The Truth About Nostradamus And His Prophecies

If you were lucid during the weeks that followed 9/11, you'll remember that Nostradamus suddenly started popping up in more conversations than usual. At the center of his newfound popularity was a prophetic quatrain, credited to the enigmatic seer, in emails prefaced with "RE:RE:RE:RE:" and said to have been written in 1654:

"In the City of God there will be a great thunder,

Two brothers torn apart by Chaos, while the fortress endures,

the great leader will succumb."

It was eerie stuff, made all the more unsettling by the fact that Nostradamus died in 1566, nearly a full century before the attributed prognostication was supposedly written. It was almost as if the whole thing was, from a supernatural and occult point of view, a load of crap ... which, actually, it was. The quote didn't come from the prophecies of a centuries-dead astrologist, it came from an internet essay published in 1997 by a student at Brock University. Ironically, the essay was illustrating the way that a vaguely worded prediction could be retrofitted down the line and assigned meaning, regardless of the prowess of its progenitor's foresight. But somehow, in a world at war with terror, it must have felt comforting to think that there was a larger plan at play. That the sudden uncertainty of everyday life was, in fact, predictable. Even if it was being predicted by the French.

Nostradamus was an astrology fan. Classic Capricorn.

Nostradamus was born Michel de Nostredame in Provence, France, and started medical school at 14. It wasn't a Doogie Howser thing. As PubMed points out, people just tended to die around 40 back then, so time was of the essence. Latinizing his name to Nostradamus, the young man went on to spend a few years treating the plague. Some of his practices, according to History, even point to a man with ideas ahead of his time: he had a solid concept of hygiene, and an anachronistic passion for not leaving bodies rotting in the street. Other practices, like feeding his patients pills made out of rosehips, are remembered with less awe.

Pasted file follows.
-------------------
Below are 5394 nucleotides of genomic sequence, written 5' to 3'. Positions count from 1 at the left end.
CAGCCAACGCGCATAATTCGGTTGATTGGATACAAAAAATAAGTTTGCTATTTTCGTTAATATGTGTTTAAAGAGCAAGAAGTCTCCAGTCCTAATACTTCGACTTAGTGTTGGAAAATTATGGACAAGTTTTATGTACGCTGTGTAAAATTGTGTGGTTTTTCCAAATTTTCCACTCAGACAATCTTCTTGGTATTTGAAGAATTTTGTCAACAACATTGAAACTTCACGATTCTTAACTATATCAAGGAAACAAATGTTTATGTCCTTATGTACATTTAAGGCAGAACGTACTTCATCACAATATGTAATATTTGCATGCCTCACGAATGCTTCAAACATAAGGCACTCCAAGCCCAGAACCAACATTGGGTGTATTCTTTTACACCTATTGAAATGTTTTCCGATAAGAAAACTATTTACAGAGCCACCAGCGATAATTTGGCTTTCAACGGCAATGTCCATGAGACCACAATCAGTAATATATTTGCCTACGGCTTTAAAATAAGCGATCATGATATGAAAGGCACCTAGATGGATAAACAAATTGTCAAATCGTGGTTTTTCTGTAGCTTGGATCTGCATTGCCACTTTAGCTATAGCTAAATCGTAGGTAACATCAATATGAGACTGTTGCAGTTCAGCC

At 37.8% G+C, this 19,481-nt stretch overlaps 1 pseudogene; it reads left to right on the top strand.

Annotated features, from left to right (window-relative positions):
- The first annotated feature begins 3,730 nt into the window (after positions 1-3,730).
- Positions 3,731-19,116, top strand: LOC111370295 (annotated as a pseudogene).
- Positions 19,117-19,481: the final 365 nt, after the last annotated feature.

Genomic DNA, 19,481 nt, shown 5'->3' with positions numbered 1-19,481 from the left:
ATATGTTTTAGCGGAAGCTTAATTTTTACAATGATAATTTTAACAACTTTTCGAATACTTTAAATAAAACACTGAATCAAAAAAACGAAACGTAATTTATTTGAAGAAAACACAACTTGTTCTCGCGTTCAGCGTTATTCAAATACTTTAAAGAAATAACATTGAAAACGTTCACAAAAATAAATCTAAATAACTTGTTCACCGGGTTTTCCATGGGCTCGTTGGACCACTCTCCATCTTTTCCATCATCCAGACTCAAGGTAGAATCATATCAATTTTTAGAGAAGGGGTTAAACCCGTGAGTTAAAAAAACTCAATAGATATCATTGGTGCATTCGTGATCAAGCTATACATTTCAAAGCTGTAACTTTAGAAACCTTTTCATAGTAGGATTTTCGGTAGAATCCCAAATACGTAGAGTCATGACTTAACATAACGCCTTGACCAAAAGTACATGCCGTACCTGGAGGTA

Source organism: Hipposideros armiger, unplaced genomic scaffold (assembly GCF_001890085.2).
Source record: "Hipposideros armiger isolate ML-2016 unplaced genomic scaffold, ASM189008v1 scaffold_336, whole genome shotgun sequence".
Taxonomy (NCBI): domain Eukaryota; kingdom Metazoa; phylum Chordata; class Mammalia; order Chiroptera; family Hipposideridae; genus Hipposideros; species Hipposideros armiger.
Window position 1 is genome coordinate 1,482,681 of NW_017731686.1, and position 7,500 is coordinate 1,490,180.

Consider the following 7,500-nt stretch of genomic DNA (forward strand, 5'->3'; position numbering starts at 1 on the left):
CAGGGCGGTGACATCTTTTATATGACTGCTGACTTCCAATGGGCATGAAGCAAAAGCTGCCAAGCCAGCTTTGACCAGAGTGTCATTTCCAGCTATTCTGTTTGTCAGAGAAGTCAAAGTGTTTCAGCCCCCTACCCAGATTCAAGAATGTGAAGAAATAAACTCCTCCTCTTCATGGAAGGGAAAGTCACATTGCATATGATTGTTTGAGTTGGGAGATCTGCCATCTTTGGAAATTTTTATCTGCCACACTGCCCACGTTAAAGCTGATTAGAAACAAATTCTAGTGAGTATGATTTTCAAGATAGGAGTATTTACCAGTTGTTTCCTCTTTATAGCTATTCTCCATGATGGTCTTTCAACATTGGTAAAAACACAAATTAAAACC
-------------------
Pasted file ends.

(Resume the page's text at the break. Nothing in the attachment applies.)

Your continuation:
And yes, he wrote prophecies. He also penned a combination cookbook/cosmetics manual, "Traite des Fardemens," which taught folks how to make candied orange peels and, helpfully, how to clean their rotted-out teeth by filing them down. But the real money started coming in when Nostradamus published a series of almanacs featuring his predictions for the future. Soon, he moved on to entire books, utilizing "judicial astrology" to call his shots. And he took plenty of shots. Over 900 of them.

Oddly enough, it was the astrologers that hated this the most. Nostradamus was called unprofessional and lackluster by his fellow horoscope enthusiasts, but that might have been workplace envy. Thanks to his use of poetry and cryptic forecasts, he became more famous than any of them, demonstrating why presentation is key.

More like Nostradumbas

There are a couple of ways that you can look at the writings of Nostradamus.

You could look at them with a skeptical eye, and see a learned man living in a difficult time, who discovered that ambiguous wordplay and ominous undertones caught hold of the public's imagination. You could consider that a collection of nearly a thousand predictions, written vaguely in a handful of languages, might be interpreted in just about any manner that the reader prefers. You could even shimmy in the idea that, as a mascot for believers in the supernatural, Nostradamus picked up a large, multi-generational trail of confirmation bias, and that people are going to see what they want to see. At times, as with the falsely attributed quatraine from earlier, purposeful misinformation could have even been attached to his name. Maybe all of that has led to an exaggerated reputation, calcifying itself to him for half a millennium.

Or maybe Nostradamus saw every aspect of the future except for the fine details, like how he needed to watch his uric acid levels. He died of gout in 1566.